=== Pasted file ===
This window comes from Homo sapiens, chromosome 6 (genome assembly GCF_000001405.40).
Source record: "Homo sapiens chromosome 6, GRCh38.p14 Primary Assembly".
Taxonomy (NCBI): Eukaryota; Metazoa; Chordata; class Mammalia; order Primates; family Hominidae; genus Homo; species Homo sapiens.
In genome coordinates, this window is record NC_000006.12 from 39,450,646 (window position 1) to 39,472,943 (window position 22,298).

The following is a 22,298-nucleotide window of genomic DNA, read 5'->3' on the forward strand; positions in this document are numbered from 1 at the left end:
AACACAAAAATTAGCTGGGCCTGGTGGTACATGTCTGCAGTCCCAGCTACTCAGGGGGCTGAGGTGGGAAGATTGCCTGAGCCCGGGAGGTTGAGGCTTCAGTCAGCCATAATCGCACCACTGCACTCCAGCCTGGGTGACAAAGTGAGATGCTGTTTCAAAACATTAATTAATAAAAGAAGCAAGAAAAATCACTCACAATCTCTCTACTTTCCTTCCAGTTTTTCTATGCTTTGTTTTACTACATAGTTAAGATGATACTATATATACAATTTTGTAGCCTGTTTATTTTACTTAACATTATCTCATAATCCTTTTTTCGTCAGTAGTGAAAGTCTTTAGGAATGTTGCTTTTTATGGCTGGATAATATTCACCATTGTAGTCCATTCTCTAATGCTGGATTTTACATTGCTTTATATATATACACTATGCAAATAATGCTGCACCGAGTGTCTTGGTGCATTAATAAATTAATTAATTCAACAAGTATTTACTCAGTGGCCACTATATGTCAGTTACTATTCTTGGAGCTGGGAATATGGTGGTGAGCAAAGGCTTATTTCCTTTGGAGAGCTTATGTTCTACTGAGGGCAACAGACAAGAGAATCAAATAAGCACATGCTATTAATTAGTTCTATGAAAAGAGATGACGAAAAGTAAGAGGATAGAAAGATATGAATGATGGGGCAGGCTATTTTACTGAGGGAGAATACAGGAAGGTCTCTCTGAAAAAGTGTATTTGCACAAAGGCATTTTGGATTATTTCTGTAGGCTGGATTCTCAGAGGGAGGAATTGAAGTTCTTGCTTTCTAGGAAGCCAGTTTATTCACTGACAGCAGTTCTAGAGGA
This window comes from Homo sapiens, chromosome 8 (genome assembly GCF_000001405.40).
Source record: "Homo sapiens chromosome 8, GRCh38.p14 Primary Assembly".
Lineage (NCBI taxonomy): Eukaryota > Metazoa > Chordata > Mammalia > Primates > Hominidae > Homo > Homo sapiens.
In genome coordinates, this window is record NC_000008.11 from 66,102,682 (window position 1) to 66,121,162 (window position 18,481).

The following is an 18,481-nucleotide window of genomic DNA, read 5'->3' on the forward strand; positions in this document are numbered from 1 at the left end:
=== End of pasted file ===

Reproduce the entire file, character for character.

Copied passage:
This window comes from Homo sapiens, chromosome 6 (genome assembly GCF_000001405.40).
Source record: "Homo sapiens chromosome 6, GRCh38.p14 Primary Assembly".
Taxonomy (NCBI): Eukaryota; Metazoa; Chordata; class Mammalia; order Primates; family Hominidae; genus Homo; species Homo sapiens.
In genome coordinates, this window is record NC_000006.12 from 39,450,646 (window position 1) to 39,472,943 (window position 22,298).

The following is a 22,298-nucleotide window of genomic DNA, read 5'->3' on the forward strand; positions in this document are numbered from 1 at the left end:
AACACAAAAATTAGCTGGGCCTGGTGGTACATGTCTGCAGTCCCAGCTACTCAGGGGGCTGAGGTGGGAAGATTGCCTGAGCCCGGGAGGTTGAGGCTTCAGTCAGCCATAATCGCACCACTGCACTCCAGCCTGGGTGACAAAGTGAGATGCTGTTTCAAAACATTAATTAATAAAAGAAGCAAGAAAAATCACTCACAATCTCTCTACTTTCCTTCCAGTTTTTCTATGCTTTGTTTTACTACATAGTTAAGATGATACTATATATACAATTTTGTAGCCTGTTTATTTTACTTAACATTATCTCATAATCCTTTTTTCGTCAGTAGTGAAAGTCTTTAGGAATGTTGCTTTTTATGGCTGGATAATATTCACCATTGTAGTCCATTCTCTAATGCTGGATTTTACATTGCTTTATATATATACACTATGCAAATAATGCTGCACCGAGTGTCTTGGTGCATTAATAAATTAATTAATTCAACAAGTATTTACTCAGTGGCCACTATATGTCAGTTACTATTCTTGGAGCTGGGAATATGGTGGTGAGCAAAGGCTTATTTCCTTTGGAGAGCTTATGTTCTACTGAGGGCAACAGACAAGAGAATCAAATAAGCACATGCTATTAATTAGTTCTATGAAAAGAGATGACGAAAAGTAAGAGGATAGAAAGATATGAATGATGGGGCAGGCTATTTTACTGAGGGAGAATACAGGAAGGTCTCTCTGAAAAAGTGTATTTGCACAAAGGCATTTTGGATTATTTCTGTAGGCTGGATTCTCAGAGGGAGGAATTGAAGTTCTTGCTTTCTAGGAAGCCAGTTTATTCACTGACAGCAGTTCTAGAGGA
This window comes from Homo sapiens, chromosome 8 (genome assembly GCF_000001405.40).
Source record: "Homo sapiens chromosome 8, GRCh38.p14 Primary Assembly".
Lineage (NCBI taxonomy): Eukaryota > Metazoa > Chordata > Mammalia > Primates > Hominidae > Homo > Homo sapiens.
In genome coordinates, this window is record NC_000008.11 from 66,102,682 (window position 1) to 66,121,162 (window position 18,481).

The following is an 18,481-nucleotide window of genomic DNA, read 5'->3' on the forward strand; positions in this document are numbered from 1 at the left end: